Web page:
Social social software

My friend and colleague John Naughton gave his inaugural lecture yesterday. Afterwards a few of us were invited to the Vice Chancellor’s house for dinner. There I met some people who I hadn’t seen for a while (such as Quentin Stafford-Fraser), and some I hadn’t met before. What struck me was that because I subscribe to John’s Blog I feel that I know a lot of these people already, or have maintained contact with them through their blogs or Flickr photostreams.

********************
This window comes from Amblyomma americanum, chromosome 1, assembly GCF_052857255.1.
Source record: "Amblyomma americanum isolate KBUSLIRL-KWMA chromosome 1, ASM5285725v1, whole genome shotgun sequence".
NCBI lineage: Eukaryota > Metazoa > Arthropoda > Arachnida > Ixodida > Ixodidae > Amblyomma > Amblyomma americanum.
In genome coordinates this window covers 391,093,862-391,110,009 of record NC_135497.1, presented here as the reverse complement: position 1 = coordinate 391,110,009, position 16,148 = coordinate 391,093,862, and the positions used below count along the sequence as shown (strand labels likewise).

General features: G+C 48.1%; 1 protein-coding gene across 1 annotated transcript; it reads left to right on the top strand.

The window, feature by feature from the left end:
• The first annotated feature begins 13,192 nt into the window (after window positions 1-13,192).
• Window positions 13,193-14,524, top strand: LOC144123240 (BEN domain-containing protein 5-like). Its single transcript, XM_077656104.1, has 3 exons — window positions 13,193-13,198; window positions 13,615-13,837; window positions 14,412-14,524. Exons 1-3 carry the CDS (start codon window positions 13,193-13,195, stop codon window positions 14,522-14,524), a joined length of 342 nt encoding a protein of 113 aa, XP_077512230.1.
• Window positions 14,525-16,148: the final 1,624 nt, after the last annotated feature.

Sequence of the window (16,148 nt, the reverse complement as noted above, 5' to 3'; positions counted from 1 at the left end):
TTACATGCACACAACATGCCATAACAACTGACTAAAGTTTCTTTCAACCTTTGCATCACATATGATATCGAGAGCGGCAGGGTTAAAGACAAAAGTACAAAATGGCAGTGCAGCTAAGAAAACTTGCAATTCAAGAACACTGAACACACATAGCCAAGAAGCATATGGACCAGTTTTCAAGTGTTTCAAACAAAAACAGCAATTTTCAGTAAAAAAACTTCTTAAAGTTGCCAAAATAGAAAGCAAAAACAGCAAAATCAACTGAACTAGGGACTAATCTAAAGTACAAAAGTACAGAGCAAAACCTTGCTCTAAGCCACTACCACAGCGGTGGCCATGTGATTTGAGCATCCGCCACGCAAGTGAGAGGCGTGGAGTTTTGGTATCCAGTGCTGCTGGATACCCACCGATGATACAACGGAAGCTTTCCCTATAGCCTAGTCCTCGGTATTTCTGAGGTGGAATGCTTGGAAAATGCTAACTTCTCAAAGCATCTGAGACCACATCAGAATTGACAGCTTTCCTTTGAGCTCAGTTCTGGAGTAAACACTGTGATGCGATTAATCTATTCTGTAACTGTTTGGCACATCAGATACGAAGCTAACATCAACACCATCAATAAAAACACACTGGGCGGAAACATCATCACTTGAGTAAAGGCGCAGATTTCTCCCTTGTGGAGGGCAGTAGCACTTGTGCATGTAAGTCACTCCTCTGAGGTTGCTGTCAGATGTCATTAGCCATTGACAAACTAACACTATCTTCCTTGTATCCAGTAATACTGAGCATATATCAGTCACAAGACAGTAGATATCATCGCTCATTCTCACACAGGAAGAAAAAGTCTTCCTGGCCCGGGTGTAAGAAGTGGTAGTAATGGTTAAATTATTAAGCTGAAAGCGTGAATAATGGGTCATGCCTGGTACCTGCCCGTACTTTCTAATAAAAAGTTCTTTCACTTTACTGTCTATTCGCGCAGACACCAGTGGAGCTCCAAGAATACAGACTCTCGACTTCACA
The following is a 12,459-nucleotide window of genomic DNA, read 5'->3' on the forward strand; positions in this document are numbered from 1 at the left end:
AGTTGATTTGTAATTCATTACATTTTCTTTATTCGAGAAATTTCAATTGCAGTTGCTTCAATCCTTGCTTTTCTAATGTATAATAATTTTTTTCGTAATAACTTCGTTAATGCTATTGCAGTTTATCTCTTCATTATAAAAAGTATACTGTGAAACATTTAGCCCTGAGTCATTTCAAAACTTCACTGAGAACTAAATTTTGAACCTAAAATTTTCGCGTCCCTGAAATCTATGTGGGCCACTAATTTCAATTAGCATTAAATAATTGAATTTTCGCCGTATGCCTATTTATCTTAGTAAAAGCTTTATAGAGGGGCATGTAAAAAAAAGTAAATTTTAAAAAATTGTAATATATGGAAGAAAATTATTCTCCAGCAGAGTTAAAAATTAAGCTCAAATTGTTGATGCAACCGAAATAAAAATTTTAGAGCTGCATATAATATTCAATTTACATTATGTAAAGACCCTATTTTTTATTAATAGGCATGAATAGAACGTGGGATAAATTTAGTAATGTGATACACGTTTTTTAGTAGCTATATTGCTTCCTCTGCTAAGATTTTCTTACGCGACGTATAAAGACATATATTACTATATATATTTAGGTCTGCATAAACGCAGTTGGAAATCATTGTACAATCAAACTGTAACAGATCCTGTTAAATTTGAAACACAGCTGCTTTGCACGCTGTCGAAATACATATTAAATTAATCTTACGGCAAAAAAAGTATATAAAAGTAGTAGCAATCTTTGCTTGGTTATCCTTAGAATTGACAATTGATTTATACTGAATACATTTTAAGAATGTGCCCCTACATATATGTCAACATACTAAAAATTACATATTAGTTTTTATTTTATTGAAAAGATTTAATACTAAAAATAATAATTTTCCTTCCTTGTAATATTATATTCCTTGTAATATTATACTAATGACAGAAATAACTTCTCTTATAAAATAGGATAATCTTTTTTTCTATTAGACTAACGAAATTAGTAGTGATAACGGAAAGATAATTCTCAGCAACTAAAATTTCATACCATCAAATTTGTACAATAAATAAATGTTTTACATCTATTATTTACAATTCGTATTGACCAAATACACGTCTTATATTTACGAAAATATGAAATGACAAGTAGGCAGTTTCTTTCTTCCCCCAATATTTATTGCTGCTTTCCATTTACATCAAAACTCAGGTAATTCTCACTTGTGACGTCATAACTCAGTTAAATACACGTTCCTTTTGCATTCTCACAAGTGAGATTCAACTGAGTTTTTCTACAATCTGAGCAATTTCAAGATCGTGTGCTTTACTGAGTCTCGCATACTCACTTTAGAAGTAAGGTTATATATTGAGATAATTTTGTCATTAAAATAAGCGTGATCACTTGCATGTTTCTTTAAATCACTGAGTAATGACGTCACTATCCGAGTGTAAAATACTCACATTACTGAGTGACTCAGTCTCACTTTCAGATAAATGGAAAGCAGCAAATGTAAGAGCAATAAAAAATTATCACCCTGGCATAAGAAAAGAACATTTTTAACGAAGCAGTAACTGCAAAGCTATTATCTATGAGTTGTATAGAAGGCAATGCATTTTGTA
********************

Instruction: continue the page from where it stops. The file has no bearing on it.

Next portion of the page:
This reminded me that when I was in Como last week, I often found myself thinking about the situation in terms of a prospective blog post, or taking photos with Flickr in mind. I think this social life of social software, ie the social impact it has in actuall face to face situations, as opposed to the more obvious online community, is less appreciated. It is also an antidote to the grumpy old men/women who claim that the internet is ruining real social skills. On the contrary, I had an interesting conversation last night based on having viewed someone’s Flickr photostream, which wouldn’t have been possible had it not been public. Similarly, I think that many people take up, or increase their interest in photography because of the presence of Flickr, far more than any photographic exhibition. There is a direct push back in to the real world from the virtual one that makes people more engaged with it, not less.

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